Father Mark, Sermons


The author facing his test of his fear of heights

Proper 8C; Pentecost 5; Genesis 22; 6/28/2020

How many of you have never ever experienced test anxiety?   Life is full of tests from the time we learn to walk,

maintaining our balance, learning how to tie our shoes; learning not to sneak the cookies from the cookie jar,

school tests, achievement tests, tests to certify licenses and certifications for our vocations.

Remember your driver’s test?   Athletic and musician tests of skill and endurance.

Then there are those tests we experience in relationships which involve a dual focus.   We are tested in being a means of grace for living with other’s faults while at the same time attempting to reduce the number of our own faults so that the relationship can grow. 

We are in the midst of numerous tests to our lives such as how we face the COVID pandemic.

So when people ask me does God test people, the first thing that comes to mind that is that life itself is a series of tests or if you’d rather, challenges.   Forks in the road are a common occurrence.  Every choice we make is in some way a test.   Tests are a part of our spiritual, mental and social development.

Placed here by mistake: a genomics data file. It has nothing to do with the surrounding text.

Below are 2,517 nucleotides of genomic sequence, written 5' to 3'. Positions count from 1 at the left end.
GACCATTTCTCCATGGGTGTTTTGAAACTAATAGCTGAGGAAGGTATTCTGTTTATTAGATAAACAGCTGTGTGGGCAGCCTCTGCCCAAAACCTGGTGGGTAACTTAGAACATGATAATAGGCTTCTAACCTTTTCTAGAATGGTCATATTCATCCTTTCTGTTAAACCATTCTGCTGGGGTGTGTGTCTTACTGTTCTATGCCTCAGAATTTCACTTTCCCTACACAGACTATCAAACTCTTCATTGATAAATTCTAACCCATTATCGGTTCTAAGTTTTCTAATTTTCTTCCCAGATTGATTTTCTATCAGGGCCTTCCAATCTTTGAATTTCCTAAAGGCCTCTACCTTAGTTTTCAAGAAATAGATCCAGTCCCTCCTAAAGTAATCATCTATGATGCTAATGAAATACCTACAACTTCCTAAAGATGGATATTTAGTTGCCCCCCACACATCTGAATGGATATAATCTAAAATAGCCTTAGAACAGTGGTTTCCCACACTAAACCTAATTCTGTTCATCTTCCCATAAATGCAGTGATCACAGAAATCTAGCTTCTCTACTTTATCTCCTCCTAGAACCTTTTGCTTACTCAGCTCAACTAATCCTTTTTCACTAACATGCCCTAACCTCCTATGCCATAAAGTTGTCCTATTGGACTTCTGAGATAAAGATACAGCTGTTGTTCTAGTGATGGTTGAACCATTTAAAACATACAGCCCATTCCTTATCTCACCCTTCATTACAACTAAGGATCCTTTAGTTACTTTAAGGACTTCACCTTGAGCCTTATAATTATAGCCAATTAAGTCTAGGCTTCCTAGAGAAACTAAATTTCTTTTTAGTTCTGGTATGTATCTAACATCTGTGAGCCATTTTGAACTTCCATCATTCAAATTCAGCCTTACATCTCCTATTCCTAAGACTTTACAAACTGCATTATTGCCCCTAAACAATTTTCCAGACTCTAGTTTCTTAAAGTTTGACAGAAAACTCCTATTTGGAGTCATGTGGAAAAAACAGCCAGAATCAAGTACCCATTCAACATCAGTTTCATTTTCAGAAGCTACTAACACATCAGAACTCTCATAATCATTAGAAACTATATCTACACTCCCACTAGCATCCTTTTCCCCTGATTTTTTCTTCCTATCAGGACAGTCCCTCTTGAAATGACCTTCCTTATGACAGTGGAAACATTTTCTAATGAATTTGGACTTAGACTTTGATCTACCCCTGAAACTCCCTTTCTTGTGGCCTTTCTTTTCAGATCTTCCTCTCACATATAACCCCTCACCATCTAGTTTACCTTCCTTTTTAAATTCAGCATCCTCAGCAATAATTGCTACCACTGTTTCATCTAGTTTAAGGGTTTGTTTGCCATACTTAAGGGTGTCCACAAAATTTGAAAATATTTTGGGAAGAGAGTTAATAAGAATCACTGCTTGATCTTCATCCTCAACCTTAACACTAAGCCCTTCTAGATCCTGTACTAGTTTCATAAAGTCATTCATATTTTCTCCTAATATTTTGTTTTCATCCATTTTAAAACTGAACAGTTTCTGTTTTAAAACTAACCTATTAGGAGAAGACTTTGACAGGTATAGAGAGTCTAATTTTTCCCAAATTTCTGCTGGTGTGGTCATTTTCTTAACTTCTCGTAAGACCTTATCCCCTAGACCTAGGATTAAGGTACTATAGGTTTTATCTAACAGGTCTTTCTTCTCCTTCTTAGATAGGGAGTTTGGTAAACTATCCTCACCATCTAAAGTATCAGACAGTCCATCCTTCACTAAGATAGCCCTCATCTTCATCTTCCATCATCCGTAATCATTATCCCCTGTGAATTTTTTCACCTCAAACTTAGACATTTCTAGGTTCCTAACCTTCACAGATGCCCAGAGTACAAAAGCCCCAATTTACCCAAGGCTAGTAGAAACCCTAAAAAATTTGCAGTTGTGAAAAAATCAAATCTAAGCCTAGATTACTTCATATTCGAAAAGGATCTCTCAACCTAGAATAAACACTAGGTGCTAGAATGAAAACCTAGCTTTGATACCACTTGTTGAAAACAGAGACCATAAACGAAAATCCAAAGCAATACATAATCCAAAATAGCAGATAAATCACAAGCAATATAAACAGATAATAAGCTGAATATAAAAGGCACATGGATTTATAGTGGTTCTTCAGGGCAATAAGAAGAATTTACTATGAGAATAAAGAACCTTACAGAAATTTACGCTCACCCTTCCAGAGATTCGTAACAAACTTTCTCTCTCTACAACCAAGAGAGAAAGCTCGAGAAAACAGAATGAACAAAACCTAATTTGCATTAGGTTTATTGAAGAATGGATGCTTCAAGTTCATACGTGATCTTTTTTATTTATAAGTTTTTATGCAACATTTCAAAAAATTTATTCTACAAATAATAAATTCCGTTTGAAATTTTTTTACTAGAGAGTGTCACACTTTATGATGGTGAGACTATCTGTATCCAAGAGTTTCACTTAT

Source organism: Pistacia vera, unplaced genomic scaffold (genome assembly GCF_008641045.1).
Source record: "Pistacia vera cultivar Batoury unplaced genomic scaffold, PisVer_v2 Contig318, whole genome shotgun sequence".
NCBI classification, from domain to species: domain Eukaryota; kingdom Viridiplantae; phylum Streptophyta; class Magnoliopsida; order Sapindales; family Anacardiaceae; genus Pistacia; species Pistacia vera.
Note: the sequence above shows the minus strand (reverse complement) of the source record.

Our choices in response to life’s tests questions come from the authority on which we choose to base our lives. 

The authority we choose determines the guidance we receive and values inherent in that authority by which we make our decisions.  The God or gods that we choose determine our response to the tests we take in life. 

There are courses in test taking—how to take tests—that I have attended.  Sometimes it can be helpful to learn how others take tests.  The story of Abraham is one example.

Abraham discerns God’s calling him in a dream to walk a three day journey to a land called Moriah, which 1000 years later would be the location of Jerusalem and the Temple.  He hears the words, take your son.  The words in Hebrew do not indicate a command but more of an appeal to sacrifice Isaac.  This request gives Abraham a choice without the fear of guilt for not doing so.  This must have been mind boggling and agonizing for him.